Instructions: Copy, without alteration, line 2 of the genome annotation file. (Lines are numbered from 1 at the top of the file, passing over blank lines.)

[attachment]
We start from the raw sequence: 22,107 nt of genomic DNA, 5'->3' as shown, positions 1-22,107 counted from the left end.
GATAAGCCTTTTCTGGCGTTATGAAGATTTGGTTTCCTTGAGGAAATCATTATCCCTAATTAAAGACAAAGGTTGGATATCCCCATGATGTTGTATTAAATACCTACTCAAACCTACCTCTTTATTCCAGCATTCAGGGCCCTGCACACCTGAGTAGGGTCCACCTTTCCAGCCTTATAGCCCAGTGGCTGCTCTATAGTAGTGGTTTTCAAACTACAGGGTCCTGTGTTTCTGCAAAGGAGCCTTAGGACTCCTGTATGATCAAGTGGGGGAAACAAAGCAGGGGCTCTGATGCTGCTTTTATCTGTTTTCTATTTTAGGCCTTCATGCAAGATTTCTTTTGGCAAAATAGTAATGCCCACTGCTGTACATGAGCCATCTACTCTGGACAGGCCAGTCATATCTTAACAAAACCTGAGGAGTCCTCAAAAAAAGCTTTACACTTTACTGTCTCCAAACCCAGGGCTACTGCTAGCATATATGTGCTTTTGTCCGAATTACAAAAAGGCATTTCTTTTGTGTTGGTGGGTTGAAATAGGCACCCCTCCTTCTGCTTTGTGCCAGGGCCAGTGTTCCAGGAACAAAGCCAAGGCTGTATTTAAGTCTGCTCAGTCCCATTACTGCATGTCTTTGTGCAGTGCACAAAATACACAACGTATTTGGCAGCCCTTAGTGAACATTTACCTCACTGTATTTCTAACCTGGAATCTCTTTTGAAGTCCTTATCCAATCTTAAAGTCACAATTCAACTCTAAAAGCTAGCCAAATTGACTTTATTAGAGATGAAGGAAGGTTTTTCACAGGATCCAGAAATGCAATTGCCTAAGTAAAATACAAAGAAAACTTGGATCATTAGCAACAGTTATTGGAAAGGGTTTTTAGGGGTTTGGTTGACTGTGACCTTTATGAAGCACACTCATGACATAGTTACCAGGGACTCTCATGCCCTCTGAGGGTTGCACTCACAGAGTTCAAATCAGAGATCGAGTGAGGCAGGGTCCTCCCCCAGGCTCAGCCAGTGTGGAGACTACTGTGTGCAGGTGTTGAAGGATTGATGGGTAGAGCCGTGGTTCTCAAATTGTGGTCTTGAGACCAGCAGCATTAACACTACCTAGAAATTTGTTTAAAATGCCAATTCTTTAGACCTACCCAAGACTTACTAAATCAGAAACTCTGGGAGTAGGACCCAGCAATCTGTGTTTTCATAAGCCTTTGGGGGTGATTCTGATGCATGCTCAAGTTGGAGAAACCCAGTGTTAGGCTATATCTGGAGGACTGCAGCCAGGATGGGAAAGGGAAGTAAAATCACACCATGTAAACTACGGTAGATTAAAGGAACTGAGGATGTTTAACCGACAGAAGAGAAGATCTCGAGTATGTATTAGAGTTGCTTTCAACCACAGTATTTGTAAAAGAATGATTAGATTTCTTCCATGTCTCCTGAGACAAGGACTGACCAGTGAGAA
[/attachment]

GATAAGCCTTTTCTGGCGTTATGAAGATTTGGTTTCCTTGAGGAAATCATTATCCCTAATTAAAGACAAAGGTTGGATATCCCCATGATGTTGTATTAAATACCTACTCAAACCTACCTCTTTATTCCAGCATTCAGGGCCCTGCACACCTGAGTAGGGTCCACCTTTCCAGCCTTATAGCCCAGTGGCTGCTCTATAGTAGTGGTTTTCAAACTACAGGGTCCTGTGTTTCTGCAAAGGAGCCTTAGGACTCCTGTATGATCAAGTGGGGGAAACAAAGCAGGGGCTCTGATGCTGCTTTTATCTGTTTTCTATTTTAGGCCTTCATGCAAGATTTCTTTTGGCAAAATAGTAATGCCCACTGCTGTACATGAGCCATCTACTCTGGACAGGCCAGTCATATCTTAACAAAACCTGAGGAGTCCTCAAAAAAAGCTTTACACTTTACTGTCTCCAAACCCAGGGCTACTGCTAGCATATATGTGCTTTTGTCCGAATTACAAAAAGGCATTTCTTTTGTGTTGGTGGGTTGAAATAGGCACCCCTCCTTCTGCTTTGTGCCAGGGCCAGTGTTCCAGGAACAAAGCCAAGGCTGTATTTAAGTCTGCTCAGTCCCATTACTGCATGTCTTTGTGCAGTGCACAAAATACACAACGTATTTGGCAGCCCTTAGTGAACATTTACCTCACTGTATTTCTAACCTGGAATCTCTTTTGAAGTCCTTATCCAATCTTAAAGTCACAATTCAACTCTAAAAGCTAGCCAAATTGACTTTATTAGAGATGAAGGAAGGTTTTTCACAGGATCCAGAAATGCAATTGCCTAAGTAAAATACAAAGAAAACTTGGATCATTAGCAACAGTTATTGGAAAGGGTTTTTAGGGGTTTGGTTGACTGTGACCTTTATGAAGCACACTCATGACATAGTTACCAGGGACTCTCATGCCCTCTGAGGGTTGCACTCACAGAGTTCAAATCAGAGATCGAGTGAGGCAGGGTCCTCCCCCAGGCTCAGCCAGTGTGGAGACTACTGTGTGCAGGTGTTGAAGGATTGATGGGTAGAGCCGTGGTTCTCAAATTGTGGTCTTGAGACCAGCAGCATTAACACTACCTAGAAATTTGTTTAAAATGCCAATTCTTTAGACCTACCCAAGACTTACTAAATCAGAAACTCTGGGAGTAGGACCCAGCAATCTGTGTTTTCATAAGCCTTTGGGGGTGATTCTGATGCATGCTCAAGTTGGAGAAACCCAGTGTTAGGCTATATCTGGAGGACTGCAGCCAGGATGGGAAAGGGAAGTAAAATCACACCATGTAAACTACGGTAGATTAAAGGAACTGAGGATGTTTAACCGACAGAAGAGAAGATCTCGAGTATGTATTAGAGTTGCTTTCAACCACAGTATTTGTAAAAGAATGATTAGATTTCTTCCATGTCTCCTGAGACAAGGACTGACCAGTGAGAA